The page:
We know that Jacques Bunel was born Lucien Bunel but we know remarkably little else about his childhood. We know that he became a Roman Catholic priest and member of the Carmelite order and took the name Jacques de Jesus.Jacques served as a minister of the Faith he confessed and loved by becoming headmaster of a school in Avon, France. This school was known as Petit Collège Sainte-Thérèse de l’ Enfant-Jésus. From this refuge he would engage in the activities that make him laudable but also cost him his life. As the Nazi scourge swept through Europe, Jacques found a way to resist the Nazi empire nonviolently and in a way that would save lives. Jacques began his revolutionary life saving by offering three spots at his school to three Jewish boys whom he helped assume false identities and names. These three boys were named Hans-Helmut Michel, Jacques-France Halpern, and Maurice Schlosser and would be part of the reason that the Nazis would eventually murder Jacques. Had Jacques known that protecting these three boys would cost him his life it seems that he would have done it anyway. Unlike many other clerics and Christians, Jacques was not blind to the atrocities being perpetrated and was willing to risk everything to be on the side of the righteous and loving. Looking at the faces of the children he protected, Jacques knew he was offering refuge to his savior.
Jacques’ sacred work did not end with the three students–like any holy work Jacques’ life saving gathered momentum and soon pushed him onward toward more of the same. He found a way to shelter a boy named Maurice Bas by providing him with a job at the school and a new identity.Maurice Schlosser’s father was running out of places to hide and so Jacques found a home in the village that would serve as a nearby but disconnected refuge for the man. Finally, he dared another sacred moment when he brought Lucien Weil–a famous Jewish botanist–onto the faculty of his school. Having brought at least six people within his protective power, he knew that it was only a time until the Nazis cracked down upon him. That day came on January 15, 1944 when the Gestapo arrested Jacques and the first three boys he protected. Within the next month they had arrested the others that Jacques had worked to hard to protect. All were shipped away to work and death camps. When told he was being arrested for disobeying the law, Jacques responded: “I know only one law: that of the Gospel and Charity.”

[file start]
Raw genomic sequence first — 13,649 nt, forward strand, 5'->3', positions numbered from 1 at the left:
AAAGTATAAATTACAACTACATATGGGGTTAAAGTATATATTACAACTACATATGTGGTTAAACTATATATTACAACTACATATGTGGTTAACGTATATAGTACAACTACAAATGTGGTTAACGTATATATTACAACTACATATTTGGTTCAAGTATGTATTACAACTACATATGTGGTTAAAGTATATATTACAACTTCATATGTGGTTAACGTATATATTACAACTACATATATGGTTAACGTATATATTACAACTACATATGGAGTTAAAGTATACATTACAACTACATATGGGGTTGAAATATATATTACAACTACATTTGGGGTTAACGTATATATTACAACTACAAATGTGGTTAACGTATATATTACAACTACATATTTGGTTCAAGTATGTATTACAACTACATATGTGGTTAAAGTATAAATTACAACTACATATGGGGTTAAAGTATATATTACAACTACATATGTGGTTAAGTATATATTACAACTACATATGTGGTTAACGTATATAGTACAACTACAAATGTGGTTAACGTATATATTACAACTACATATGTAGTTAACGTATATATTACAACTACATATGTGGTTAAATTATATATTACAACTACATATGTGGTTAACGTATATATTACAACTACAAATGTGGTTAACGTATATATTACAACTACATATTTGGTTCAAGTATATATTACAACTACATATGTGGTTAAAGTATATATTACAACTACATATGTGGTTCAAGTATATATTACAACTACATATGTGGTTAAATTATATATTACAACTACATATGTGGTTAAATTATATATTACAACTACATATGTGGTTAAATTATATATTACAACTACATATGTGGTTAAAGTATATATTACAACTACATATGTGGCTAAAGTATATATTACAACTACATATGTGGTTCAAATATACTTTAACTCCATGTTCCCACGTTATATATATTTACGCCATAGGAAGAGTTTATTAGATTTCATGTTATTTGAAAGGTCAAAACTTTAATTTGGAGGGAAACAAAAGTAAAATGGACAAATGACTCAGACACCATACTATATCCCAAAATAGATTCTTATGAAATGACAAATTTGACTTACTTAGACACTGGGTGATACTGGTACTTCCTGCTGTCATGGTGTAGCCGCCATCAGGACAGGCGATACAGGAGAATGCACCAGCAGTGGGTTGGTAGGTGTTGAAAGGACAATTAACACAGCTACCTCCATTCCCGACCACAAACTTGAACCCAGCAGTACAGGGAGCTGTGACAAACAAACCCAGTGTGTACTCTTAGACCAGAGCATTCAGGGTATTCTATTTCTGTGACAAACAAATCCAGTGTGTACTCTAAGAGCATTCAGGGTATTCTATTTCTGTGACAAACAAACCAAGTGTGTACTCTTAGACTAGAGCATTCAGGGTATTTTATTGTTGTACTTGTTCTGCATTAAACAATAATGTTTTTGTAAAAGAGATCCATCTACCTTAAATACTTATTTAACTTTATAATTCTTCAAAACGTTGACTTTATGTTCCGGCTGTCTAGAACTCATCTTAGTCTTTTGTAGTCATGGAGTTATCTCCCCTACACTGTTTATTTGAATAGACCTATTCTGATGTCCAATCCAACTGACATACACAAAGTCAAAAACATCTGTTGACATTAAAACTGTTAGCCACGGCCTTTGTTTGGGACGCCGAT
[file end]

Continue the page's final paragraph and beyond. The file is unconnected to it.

The boys and Lucien Weil died in Auschwitz. Jacques was transferred from camp to camp before ending up in Mauthausen in May of 1945. Wherever he went he was known as optimistic and hopeful for liberation. Further, he encouraged his fellow prisoners to share their food and encourage each other. Often, he would go without food so that others might eat. This was near the end of the war and liberation was steadily coming to the camps as the Allied forces beat back the Nazi empire. When Mauthausen was liberated Jacques did a curious thing. He was suffering from tuberculosis and weighed less than 80 pounds when the liberating forces came but he insisted that the others be liberated first. He waited until he knew that all others had gone before him before he consented to be liberated from the hell that the Nazis had engineered for him and other innocents. He died from his illness before he ever made it back to France. His body was shipped back to the school he loved and buried on the grounds of the refuge God had gifted him so that he might try to protect others. Those whom Jacques protected were still murdered by those whom Jacques resisted but he offered love and protection as a testament to the right place of the Church in opposition to great evil. Jacques died a martyr whose death confessed greater allegiance to the Kingdom than to himself.
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